The Lost Citadel Roleplaying, Now Available in Print

The Lost Citadel RPG for 5th edition!

Buy It at the Green Ronin Online Store

In The Lost Citadel Roleplaying, seven decades ago, there were cities upon cities, kingdoms and nations. Cultures met each other in war, travel, and at trade. Humans, dwarves, elves, and peoples made their fortunes across vast lands. For millennia, through two vibrant ages called ascensions, they explored their world.

Until the world ended. Nations crumbled. Magic sputtered. Nature sickened. Civilizations died.

The dead woke.

They say the doors to the Underworld flew from their hinges, or the god of the dead went mad. Whatever the cause, across the lands of Zileska, the dead have become the Dead. Whether human, elf, dwarf, or monstrous ghûl, all must survive a world overrun by death, where all that’s left of civilization has gathered behind the walls of: Redoubt. The last city. The Lost Citadel.

Born of roots in a dark fantasy anthology and a successful Kickstarter, The Lost Citadel Roleplaying, previously available in PDF, is now available in print for everyone, as is The Lost Citadel GM Screen. The Lost Citadel Roleplaying is a detailed resource for 5th Edition play in the city of Redoubt, a desperate city-state standing against the tide of the returned Dead.

Inside this book, you’ll find:

  • A deeply realized setting of many cultures, peoples, and factions, all on the brink of destruction—unless you intervene.
  • The peoples and cultures of Zileska, now confined to Redoubt, the last city, from the oppressed dwarves and sorcery-mad elves, to vividly realized human cultures and the ghûl, canine eaters of the dead.
  • A new and modified array of character classes fitting a world claimed by the Dead. Discover new variations of the Barbarian, Fighter, Paladin, Ranger, Rogue, and Warlock classes, or adopt the ways of the Beguiler, Penitent, Sage, and Warrior Monk.
  • New feats, backgrounds, and other character options, including the martial arts of Redoubt, which run the gamut from vicious street fighting to the noble art of armored combat.
  • New equipment and magic items, fitting the desperate streets of Redoubt.
  • A host of new undead with which to test your characters’ wits and will. Will they face down the horror of a grim aggregate, the terror of a forlorn child, or even the power of a mighty malevolent?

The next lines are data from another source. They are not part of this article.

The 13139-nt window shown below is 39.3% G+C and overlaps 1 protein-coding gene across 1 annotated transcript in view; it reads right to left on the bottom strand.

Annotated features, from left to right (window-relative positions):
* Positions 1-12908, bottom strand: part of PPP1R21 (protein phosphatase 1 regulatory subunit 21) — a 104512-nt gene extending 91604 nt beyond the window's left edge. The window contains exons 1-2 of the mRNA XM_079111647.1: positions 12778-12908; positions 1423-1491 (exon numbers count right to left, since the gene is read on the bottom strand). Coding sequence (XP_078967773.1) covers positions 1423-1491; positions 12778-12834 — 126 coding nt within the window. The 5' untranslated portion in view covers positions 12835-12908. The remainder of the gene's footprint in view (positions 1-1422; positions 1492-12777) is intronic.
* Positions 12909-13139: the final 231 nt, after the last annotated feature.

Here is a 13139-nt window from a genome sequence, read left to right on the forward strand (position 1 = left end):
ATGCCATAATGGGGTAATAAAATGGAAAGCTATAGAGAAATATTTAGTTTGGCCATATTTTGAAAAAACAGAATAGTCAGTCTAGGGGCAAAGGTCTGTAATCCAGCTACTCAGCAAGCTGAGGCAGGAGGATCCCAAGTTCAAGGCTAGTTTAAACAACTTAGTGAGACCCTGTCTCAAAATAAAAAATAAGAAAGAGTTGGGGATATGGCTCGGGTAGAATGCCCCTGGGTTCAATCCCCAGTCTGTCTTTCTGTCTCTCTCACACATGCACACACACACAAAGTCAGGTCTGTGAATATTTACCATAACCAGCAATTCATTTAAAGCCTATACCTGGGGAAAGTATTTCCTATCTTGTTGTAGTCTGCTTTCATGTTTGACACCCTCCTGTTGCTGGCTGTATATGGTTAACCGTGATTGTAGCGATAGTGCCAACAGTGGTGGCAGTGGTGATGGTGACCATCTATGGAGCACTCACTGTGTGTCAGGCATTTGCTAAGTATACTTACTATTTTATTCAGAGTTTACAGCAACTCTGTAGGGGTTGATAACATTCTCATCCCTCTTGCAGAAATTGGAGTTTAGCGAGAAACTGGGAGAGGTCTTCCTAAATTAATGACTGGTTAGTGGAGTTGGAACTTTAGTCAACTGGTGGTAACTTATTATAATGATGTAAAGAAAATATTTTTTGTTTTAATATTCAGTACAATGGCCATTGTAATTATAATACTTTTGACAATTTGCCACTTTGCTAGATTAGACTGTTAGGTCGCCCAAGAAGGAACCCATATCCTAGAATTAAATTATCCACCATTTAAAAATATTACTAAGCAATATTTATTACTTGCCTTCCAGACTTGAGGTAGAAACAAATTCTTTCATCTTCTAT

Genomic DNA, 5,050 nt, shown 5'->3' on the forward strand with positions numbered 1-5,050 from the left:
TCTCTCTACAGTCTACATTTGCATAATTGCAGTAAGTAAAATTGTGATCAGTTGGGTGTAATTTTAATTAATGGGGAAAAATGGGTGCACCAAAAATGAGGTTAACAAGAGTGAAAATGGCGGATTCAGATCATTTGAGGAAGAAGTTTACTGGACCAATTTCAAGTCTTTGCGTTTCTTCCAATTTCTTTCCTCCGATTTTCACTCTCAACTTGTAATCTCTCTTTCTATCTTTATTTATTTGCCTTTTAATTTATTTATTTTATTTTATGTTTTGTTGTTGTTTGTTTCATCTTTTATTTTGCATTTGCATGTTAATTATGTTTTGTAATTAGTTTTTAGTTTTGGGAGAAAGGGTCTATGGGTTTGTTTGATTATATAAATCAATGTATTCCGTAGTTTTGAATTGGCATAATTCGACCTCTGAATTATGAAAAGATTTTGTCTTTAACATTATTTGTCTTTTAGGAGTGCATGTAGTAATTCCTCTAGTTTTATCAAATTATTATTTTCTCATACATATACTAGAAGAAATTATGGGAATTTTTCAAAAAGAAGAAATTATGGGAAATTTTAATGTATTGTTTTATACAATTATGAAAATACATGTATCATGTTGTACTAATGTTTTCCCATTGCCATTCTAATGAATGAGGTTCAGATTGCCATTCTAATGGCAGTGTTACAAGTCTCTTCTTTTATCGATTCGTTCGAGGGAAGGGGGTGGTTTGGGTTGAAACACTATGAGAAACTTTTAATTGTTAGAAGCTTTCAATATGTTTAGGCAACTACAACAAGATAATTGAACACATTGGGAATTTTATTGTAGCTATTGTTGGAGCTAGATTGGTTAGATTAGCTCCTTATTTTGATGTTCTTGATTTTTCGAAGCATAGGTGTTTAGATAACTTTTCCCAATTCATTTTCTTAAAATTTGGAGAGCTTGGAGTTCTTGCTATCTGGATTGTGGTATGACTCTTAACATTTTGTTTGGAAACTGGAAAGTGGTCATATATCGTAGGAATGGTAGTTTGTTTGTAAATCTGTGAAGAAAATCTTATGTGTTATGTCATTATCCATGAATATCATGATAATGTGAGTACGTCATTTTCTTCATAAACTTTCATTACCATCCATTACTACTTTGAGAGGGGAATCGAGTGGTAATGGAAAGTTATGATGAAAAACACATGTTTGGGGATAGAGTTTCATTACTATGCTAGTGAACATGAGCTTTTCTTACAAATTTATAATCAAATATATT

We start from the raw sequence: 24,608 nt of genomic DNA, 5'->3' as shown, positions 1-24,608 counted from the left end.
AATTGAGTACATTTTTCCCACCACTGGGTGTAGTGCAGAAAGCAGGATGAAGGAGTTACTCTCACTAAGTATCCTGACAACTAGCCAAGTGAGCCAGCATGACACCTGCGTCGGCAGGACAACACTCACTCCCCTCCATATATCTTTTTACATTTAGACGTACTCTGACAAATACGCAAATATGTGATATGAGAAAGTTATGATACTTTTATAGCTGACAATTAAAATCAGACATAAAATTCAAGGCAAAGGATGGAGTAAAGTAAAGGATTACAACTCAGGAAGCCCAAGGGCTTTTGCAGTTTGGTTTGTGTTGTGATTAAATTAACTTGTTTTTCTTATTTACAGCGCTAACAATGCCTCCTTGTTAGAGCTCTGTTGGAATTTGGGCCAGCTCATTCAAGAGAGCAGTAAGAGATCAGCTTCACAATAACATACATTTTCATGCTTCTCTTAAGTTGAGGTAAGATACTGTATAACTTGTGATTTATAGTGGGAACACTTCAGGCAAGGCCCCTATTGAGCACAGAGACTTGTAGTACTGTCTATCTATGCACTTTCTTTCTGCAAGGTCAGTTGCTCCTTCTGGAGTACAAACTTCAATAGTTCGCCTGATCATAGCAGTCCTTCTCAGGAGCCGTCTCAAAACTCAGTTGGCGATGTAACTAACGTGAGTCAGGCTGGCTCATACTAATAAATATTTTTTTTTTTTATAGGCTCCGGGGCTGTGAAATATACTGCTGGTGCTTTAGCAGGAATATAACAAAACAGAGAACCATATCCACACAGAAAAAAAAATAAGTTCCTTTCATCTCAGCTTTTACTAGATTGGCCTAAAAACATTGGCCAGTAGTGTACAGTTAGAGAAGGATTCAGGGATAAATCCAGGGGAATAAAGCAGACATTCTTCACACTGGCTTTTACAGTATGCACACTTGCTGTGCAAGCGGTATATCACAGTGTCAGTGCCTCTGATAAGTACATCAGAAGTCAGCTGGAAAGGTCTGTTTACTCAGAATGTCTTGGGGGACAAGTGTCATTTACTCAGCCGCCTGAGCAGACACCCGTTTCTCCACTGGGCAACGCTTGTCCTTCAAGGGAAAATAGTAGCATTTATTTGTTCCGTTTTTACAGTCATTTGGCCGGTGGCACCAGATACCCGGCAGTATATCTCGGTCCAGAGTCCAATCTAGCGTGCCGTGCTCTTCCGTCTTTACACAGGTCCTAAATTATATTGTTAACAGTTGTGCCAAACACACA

• A full-color, 15” x 22” double-sided poster map of Redoubt.
  • Original fiction by award-winning dark fantasist Elizabeth Hand.

If you also like playing Fantasy AGE, supplement The Lost Citadel’s 5e-focused text with The Lost Citadel Fantasy AGE Conversion Codex, a PDF which provides a complete treatment of the setting’s game rules for Fantasy AGE.

Shake Things Up – Adding Complications to Encounter Designs

Whether you are a veteran GM who crafts every campaign world and adventure from scratch, a newcomer to running games who is just trying to get through a published adventure, or someone preferring any of the hundreds of possible in-between styles of gamemastering, sometimes you realize your encounters are in a rut. It may not be your fault—many GMs run published adventures for lack of time to create all their own content, and even for GMs who make a lot of custom adventures, players can often get really good at determining how a specific game works, and cutting to the solution of any challenge much faster than expected. Even if neither of those issues is a problem, sometimes you realize a player has built a character to be good at something that never comes up in play… and they feel cheated for not getting to do the kind of adventure they are prepared for.

Regardless of why you think your existing adventure toolkit isn’t doing everything you need it to, and no matter the game system you are using, it may be time to shake things up with a complication. Or a dozen complications.

Complications

Art by Biagio D’allessandro

Simple Complications